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Binoculars review

Delta Optical Titanium 7x50

Delta Optical Titanium 7x50
5 July 2011
Optyczne.pl 
In 2006 a Polish company called Delta Optical decided to launch a porro prismatic set of binoculars with the parameters of 8x56. Good optics, closed in a waterproof barrel, available at an affordable price made it a real bestseller. Small wonder the producer decided to enlarge the line-up of this series. Soon enough next models with the following parameters: 9x63, 10x56 and 7x50 were launched as well. At the end of 2009 the 8x56 ED model joined the rest.

The 7x50 device, tested here, is a classic porro prism model with typically „night” and marine parameters. According to the producer it is supposed to provide a splendid image quality at affordable price mainly because of a simple and efficient Porro construction, good BaK-4 prisms and also high quality of coatings, which ensures the transmission level of 99.5% on one air-to-glass surface and near 93% for the whole instrument. Additionally the binoculars feature a solid aluminum casing which is nitrogen-filled and waterproof.

The buyer gets a set of caps, two straps, a cleaning cloth and a hard, solid case included in box. This model comes with a five-year guarantee.

Pictures
  • Lornetka Delta Optical Titanium 7x50
  • Lornetka Delta Optical Titanium 7x50
  • Lornetka Delta Optical Titanium 7x50
  • Lornetka Delta Optical Titanium 7x50
Manufacturer data

Manufacturer:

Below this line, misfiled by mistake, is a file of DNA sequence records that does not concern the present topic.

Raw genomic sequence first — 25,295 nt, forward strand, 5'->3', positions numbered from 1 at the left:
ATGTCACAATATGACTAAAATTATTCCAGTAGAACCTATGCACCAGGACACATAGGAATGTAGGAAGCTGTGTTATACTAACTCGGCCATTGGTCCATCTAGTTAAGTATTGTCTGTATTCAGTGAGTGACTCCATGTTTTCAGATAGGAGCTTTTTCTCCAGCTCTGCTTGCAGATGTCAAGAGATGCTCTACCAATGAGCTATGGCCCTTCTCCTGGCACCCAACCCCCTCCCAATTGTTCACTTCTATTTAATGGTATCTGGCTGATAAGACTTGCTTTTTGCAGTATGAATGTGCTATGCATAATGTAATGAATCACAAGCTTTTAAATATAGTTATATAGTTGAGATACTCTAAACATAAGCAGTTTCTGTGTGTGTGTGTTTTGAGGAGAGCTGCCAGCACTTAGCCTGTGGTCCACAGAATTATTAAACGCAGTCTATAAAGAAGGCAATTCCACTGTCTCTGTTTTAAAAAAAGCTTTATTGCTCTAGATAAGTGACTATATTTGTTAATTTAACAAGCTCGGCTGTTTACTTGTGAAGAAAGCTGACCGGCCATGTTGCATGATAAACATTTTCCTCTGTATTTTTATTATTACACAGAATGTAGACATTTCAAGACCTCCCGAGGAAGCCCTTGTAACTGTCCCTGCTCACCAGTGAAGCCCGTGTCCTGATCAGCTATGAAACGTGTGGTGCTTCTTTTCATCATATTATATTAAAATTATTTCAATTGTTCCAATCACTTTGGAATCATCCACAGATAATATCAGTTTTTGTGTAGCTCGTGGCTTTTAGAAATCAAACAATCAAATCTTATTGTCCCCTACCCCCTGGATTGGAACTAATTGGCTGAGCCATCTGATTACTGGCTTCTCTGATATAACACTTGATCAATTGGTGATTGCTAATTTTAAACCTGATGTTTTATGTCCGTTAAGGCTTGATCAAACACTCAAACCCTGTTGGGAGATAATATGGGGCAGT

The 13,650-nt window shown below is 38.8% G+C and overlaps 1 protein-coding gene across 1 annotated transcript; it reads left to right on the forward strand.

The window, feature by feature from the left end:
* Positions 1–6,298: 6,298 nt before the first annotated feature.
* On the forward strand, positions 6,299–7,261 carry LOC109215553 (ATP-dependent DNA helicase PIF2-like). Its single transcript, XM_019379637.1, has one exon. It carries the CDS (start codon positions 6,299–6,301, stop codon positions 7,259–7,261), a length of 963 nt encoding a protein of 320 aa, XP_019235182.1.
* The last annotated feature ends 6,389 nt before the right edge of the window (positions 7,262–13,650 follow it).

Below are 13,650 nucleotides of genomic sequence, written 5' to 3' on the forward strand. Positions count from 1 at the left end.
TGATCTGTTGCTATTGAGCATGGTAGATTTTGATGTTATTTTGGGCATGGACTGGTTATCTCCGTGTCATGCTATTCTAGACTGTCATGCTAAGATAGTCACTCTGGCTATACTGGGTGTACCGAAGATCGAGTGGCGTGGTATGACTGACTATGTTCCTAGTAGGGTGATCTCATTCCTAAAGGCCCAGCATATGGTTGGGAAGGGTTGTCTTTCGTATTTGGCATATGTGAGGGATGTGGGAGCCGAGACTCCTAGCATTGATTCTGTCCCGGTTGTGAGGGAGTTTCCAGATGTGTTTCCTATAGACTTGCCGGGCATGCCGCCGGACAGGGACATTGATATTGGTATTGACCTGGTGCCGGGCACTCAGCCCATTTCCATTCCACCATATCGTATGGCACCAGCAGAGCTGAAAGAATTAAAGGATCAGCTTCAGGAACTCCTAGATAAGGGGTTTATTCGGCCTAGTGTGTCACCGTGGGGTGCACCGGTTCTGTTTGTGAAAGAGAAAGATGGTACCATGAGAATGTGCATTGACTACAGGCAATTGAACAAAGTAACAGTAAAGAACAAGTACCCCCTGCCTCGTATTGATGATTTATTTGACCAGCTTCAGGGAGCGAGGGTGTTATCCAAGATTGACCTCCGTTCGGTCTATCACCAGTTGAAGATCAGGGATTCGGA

Delta Optical
web site

Distribution / Sales:

Delta Optical
web site

Magnification Lens diameter Angular field of view Prisms Eye relief Weight Price
7 50 131/1000(7.5o) BaK-4/Porro ? mm 900 g 549 PLN
Results of the review
Real front lens diameter Left:   49.55+/- 0.05 mm
Right:  49.53+/- 0.05 mm
6 / 8.0 pkt
Real magnification 7.04+/- 0.05x 3/3.0
Transmission 82.3+/- 1.5% 10/15.0
Chromatic aberration Very low in the centre, medium on the edge. 7/10.0
Astigmatism Medium. The stars sparkle a bit. 6/10.0
Distortion The distance of the first curved line from the field centre compared to the field of view radius: 32% +\- 4% 3/10.0
Coma Appears near 70% of the field of vision radius. Distinct on the edge. 6.5/10.0
Blurring at the edge of the FOV The blur occurs in the distance of 81% +\- 3% from the field of vision centre. 6/10.0
Darkening at the edge the FOV Slight but noticeable. 3.9/5.0
Whiteness of the image Characteristic „dip” in the transmission curve for green light and higher transmission of red. Slight blue hue. 3.9/5.0
Collimation Perfect. 5/5.0
Internal reflections
Left: Right:
Delta Optical Titanium 7x50 - Internal reflections - Left Delta Optical Titanium 7x50 - Internal reflections - Right
Near medium level.
2.9/5.0
Housing Classic Porro construction. Quite handy but padded with slippery rubber which might be tricky if you hold the binoculars in sweaty or gloved hands (especially if gloves are made of a fabric). Rubber eyecups without any regulation. Waterproof and nitrogen-filled. Very compact and handy for the 7x50 class. 6/8.0
Focusing Classic ocular bridge. Central wheel is comfortable with the range of 530 degrees. It moves smoothly. Pressure applied on eyepieces doesn’t cause any defocusing. The bridge moves sideways a bit. Distinct squelching heard during movements which are a tad uneven. Individual focusing on the right eyepiece; it moves the outer lens. 3.5/5.0
Tripod There is a comfortable exit. 3/3.0
Interpupilary distance from 53.5 to 74.3mm 5/6.0
Closest focusing distance 3.25 m 1.5/2.0
Eyepieces FOV Apparent field of view of 52.2 degrees. 5/10.0
Field of view Measured by us amounted to 7.41 +\- 0.03 and was minimally smaller than that stated in specifications. Quite a good field of view for this class of equippment. 6/8.0
Quality of the interior of the barrels Inner tubes black and matt, the bottom is gray but not shiny. Glue near prisms is black. Microscopic specs of dust on the prisms. 4.1/5.0